How does doodling help you meditate?
When you are doodling, you are in fact emptying your feelings on the paper, you concentrate on the activity which stops your mind from wandering and helps you achieve mindfulness. At this state, your levels of anxiety and stress decrease, because you are immersed in the present moment, in the Here and Now, leaving your past aside, and your future plans on the shelf, and letting yourself submerge in a beautiful and effortless activity that enhances your creative side.
On another hand, not every person can meditate by staying still for long minutes, and turning off their thoughts and worries. Therefore, this technique helps you train for a deeper meditation by familiarizing yourself with mindfulness and living the current moment.
This art, meditative art, does not require any artistic skills. Every person has a small artist hidden within and he just needs the right key to unleash him and allow him to grow and shine. Every person is creative. Creativity is different than innate talent. Not every person has the talent but every person can be creative.
Meditative arts are an easy form of art based mainly on doodling and repetitive forms. Whether you are creating a Mandala, a Zentangle, or a Zendala they all enter under the category of doodling. And everyone can doodle.
Now, look at yourself in the mirror and say:” I am creative enough” and hit the play button of this video to start meditating through art.
For a better result, please read the following recommendations:
- Take a comfortable seating position
- Cut off any distraction (T.V., mobile, etc.)
- Put on some soothing music ( here is a suggestion https://www.youtube.com/watch?v=tbkMSoKfIjU)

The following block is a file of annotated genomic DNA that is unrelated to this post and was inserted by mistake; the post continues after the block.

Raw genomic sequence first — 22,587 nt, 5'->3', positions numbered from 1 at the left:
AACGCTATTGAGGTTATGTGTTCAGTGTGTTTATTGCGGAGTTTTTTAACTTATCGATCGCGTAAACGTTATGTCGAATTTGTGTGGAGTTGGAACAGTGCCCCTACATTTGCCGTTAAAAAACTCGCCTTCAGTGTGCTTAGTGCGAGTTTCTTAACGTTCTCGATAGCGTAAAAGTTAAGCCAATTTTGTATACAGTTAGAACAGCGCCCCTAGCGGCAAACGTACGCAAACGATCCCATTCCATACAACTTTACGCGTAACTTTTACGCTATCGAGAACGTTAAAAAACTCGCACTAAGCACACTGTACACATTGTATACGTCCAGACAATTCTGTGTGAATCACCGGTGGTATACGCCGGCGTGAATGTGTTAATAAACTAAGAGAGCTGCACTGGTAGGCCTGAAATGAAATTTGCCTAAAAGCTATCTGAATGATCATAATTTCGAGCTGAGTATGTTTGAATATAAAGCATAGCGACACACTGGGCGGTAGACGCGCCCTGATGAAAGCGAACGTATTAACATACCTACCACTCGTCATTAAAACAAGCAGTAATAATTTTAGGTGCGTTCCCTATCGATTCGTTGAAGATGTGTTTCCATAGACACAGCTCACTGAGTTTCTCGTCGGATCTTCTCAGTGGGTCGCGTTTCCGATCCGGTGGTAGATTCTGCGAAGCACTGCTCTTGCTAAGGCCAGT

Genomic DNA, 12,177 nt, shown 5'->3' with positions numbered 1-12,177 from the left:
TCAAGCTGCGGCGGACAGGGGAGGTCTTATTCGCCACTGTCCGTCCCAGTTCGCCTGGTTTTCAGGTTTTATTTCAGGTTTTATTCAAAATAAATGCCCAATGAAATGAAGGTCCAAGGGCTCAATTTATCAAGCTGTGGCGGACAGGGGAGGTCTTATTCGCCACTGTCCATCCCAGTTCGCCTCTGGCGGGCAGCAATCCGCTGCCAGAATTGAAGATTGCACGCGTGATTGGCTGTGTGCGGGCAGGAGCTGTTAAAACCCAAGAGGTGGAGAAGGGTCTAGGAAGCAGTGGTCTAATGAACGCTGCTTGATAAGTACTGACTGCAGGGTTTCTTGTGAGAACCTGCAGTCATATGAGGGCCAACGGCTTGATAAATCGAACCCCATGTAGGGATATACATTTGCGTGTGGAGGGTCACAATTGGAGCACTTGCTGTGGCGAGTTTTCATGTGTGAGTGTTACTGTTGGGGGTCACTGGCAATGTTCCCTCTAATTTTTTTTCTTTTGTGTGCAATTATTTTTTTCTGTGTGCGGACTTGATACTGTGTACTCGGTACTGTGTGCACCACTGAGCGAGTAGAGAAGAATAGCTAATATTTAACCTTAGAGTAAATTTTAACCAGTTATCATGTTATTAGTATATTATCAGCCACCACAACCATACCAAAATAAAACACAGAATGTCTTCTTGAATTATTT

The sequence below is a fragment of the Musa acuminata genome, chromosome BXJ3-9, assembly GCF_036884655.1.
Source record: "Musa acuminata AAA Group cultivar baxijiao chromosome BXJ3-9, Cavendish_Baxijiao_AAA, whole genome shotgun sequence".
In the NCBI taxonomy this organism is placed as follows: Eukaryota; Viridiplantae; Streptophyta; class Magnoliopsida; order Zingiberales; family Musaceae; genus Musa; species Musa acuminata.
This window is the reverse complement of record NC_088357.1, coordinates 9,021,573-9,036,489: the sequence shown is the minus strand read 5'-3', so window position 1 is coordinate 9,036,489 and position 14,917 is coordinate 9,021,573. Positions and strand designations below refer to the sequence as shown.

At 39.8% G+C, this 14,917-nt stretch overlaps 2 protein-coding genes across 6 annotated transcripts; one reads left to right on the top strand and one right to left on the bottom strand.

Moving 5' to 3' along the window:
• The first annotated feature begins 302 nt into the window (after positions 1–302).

- Breathe through your nose (Fill your stomach with air on every inhale, and empty it on every exhale)
- Remember that the joy resides in the activity itself.
- No mistake is a mistake in art, but it’s an opportunity to create something new.
(Check the brands I recommend)
- Stabilo point pens
- 12″ ruler
- A4 white paper
- Putting your paper in a landscape layout, divide it into 5 equal sections.
- Fill the first section with intersected diagonals, getting as creative as you want by diverting the orientation of the lines you trace.
- Second step is to fill the second section with waves and circles.
- Third step, doodle intersected curved lines. Always using a different color for every new pattern.
- Fourth pattern is the basket weave. Divide the 4th section into four equal vertical sections, then trace a horizontal line every 1 cm.Start by tracing vertical lines on the first small square, then horizontal, then vertical until the end of the first row. For the second row, reverse the lines ( vertical under the horizontal and vice versa).
- Fifth and last pattern: spirals
Besides being a very relaxing exercise, doodling regularly helps discipline your sketching ability, and this will make a great introduction to Mandala drawing.
Drawing a mandala evolves around sketching a number of repetitive forms in a circular movement.
The basic shapes of the Mandala are very simple, such as a petal, spiral, teardrop, etc.
You can check them in the video below
Once you master sketching a simple Mandala, you can start creating advanced patterns.
Watch the video shared below and remember to subscribe and turn the notification bell on.